For the last five years -- from before the invasion -- this administration and its supporters have refused to admit the most fundamental truth of the entire war. It is a truth that was echoed over and over again last month by expert witnesses during more than a dozen hearings before the Senate Foreign Relations Committee and the Armed Services Committee, both of which I am privileged to serve on. It is a truth that this administration and the architects of the war too often refuse to recognize, perhaps because they fear it might, potentially, embarrass them in the eyes of history.

The unavoidable truth is that this war will never be brought to a proper conclusion without the active participation of the other countries in the region. All of them.

We hear stories of the Saudis helping the Sunni insurgency. We are told by this administration that Iran is equipping and training portions of the Shiite militias. We hear that Turkey and Iran are quietly cooperating to limit the regional influence of the Kurds. We hear that Syria is the favorite starting point for many al-Qaida guerrillas who infiltrate into Al-Anbar province. We know that the entire region is being flooded with refugees from the violence in Iraq, including, especially, Jordan and Syria.

None of this is surprising. Indeed, all of it was predictable, and predicted, even before the invasion of Iraq. What is truly surprising -- and unsettling -- is this administration's lack of overt diplomatic effort to bring order out of this chaos, in a way that might allow us to dramatically decrease our presence in Iraq and at the same time increase the stability of the region, increase our ability to fight terrorism and allow us to address strategic challenges elsewhere in the world. These countries have historic, political and cultural ties to Iraq. They are going to be involved in Iraq's affairs in the future, long after the United States departs the region. It is in our national interest and, as a great nation, our obligation to take the lead in causing each of these countries to deal responsibly with Iraq's chaos and with its future. We did exactly this in 2001, after the invasion of Afghanistan, bringing the major players to the table, including India, Pakistan and Iran. We should do so now.

Such an approach will have additional benefits beyond Iraq. It will begin to loosen the unnatural alliance between Iran and Syria, which could in turn increase the potential for greater stability in Lebanon, Israel and the surrounding territories. It will begin to bring countries such as Iran to a proper role inside the international community.

And on this point, I would cite an important historical referent. In 1971, China, like Iran today, was considered a rogue nation. China in those days was already a nuclear power. It had an American war on its borders in Vietnam, a war that it was actively assisting. We, the United States, took the initiative, aggressively opening China through diplomatic energy, and over time helped to bring China into the international community. We should not be afraid of taking similar actions with Iran and also with Syria.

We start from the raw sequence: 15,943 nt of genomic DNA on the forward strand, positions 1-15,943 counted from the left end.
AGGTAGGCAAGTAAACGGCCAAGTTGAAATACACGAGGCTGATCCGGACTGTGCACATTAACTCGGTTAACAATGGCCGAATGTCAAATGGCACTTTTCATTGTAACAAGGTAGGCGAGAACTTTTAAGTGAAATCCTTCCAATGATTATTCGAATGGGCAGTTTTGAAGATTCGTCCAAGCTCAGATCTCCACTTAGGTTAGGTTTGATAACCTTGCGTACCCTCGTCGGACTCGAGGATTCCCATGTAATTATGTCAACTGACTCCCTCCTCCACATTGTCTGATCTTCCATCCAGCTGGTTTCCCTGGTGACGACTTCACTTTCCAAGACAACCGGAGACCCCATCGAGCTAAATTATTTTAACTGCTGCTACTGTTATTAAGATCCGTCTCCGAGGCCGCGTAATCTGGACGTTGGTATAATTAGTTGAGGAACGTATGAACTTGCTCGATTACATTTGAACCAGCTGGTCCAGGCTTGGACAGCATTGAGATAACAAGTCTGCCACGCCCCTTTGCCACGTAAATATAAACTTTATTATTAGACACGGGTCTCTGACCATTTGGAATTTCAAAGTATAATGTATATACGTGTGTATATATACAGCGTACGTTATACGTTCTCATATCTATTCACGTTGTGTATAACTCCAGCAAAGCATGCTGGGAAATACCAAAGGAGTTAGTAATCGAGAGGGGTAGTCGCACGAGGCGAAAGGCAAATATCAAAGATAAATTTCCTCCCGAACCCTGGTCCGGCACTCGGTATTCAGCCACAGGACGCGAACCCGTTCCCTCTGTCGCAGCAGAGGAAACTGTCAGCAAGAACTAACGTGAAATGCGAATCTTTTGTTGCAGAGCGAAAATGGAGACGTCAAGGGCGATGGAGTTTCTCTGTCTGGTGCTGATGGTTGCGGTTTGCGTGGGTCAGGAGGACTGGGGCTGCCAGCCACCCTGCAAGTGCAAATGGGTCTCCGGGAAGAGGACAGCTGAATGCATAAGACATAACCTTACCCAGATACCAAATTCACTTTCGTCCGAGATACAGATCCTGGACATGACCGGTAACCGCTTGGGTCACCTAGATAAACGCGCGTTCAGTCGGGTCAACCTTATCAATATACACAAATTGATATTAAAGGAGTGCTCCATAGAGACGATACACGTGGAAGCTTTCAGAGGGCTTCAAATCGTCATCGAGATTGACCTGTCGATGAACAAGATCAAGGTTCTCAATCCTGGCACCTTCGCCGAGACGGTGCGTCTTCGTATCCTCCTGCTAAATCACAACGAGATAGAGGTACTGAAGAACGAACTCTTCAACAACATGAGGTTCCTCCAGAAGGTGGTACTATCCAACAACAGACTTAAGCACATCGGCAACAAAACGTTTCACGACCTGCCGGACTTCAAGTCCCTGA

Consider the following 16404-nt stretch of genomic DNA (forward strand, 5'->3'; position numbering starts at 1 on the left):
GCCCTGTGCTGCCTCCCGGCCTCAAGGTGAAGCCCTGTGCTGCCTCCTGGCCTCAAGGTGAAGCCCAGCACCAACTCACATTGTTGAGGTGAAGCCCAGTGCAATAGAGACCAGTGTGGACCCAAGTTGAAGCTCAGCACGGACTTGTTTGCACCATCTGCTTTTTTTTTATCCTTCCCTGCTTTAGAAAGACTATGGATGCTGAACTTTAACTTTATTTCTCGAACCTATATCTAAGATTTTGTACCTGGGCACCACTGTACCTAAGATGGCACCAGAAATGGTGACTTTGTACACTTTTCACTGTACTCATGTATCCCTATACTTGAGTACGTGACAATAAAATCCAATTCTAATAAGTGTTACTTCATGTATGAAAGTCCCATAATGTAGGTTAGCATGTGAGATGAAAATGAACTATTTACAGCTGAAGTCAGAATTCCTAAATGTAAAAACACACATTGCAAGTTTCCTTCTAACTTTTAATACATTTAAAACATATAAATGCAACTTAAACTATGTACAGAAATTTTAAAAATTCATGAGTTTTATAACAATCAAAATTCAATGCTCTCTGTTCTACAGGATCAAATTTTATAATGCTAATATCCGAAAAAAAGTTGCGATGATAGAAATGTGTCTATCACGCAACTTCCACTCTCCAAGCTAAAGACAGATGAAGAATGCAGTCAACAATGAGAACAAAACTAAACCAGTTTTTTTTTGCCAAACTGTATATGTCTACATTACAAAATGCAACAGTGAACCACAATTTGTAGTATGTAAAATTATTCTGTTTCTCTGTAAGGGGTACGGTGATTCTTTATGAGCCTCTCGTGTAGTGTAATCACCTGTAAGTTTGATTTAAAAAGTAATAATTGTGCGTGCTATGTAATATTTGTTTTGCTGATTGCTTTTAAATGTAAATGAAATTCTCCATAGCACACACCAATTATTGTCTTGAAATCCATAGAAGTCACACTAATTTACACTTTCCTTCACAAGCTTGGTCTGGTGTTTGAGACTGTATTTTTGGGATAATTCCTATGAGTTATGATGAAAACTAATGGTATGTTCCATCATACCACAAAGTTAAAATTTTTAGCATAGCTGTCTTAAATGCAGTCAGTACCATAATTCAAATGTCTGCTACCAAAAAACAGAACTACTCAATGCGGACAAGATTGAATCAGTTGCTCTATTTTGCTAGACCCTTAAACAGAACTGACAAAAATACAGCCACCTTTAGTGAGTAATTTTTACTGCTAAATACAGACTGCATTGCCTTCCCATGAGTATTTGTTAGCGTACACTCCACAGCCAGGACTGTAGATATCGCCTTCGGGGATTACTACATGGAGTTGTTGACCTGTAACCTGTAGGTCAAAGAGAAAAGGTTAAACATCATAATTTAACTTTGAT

The bottom line of all of this is that this administration and its supporters must understand the realities that are causing us, as a Congress, to finally say enough is enough. That the time has come for a new approach. That the answer in Iraq, and to our fight against international terrorism, and to our diminished posture around the world, is for us to show not only our prowess on the battlefield but also our leadership in the diplomatic arena. That indeed we have an obligation to the men and women who have served so selflessly on our behalf to match their proficiency and their loyalties with the kind of thoughtful leadership that will bring this effort to a proper conclusion.

If there are other ways to persuade this administration to change its ineffective, one-dimensional approach to the situation in Iraq, I would welcome them. But after five years of political disarray I do not believe this is so. So I support the Warner-Levin resolution as a first step in reclaiming America's strategic purpose and international reputation. And I urge my fellow senators to do the same.

Sen. Jim Webb

Jim Webb is a Democratic senator from Virginia and a former Secretary of the Navy.

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Al-qaida Iraq Iraq War Middle East U.s. Senate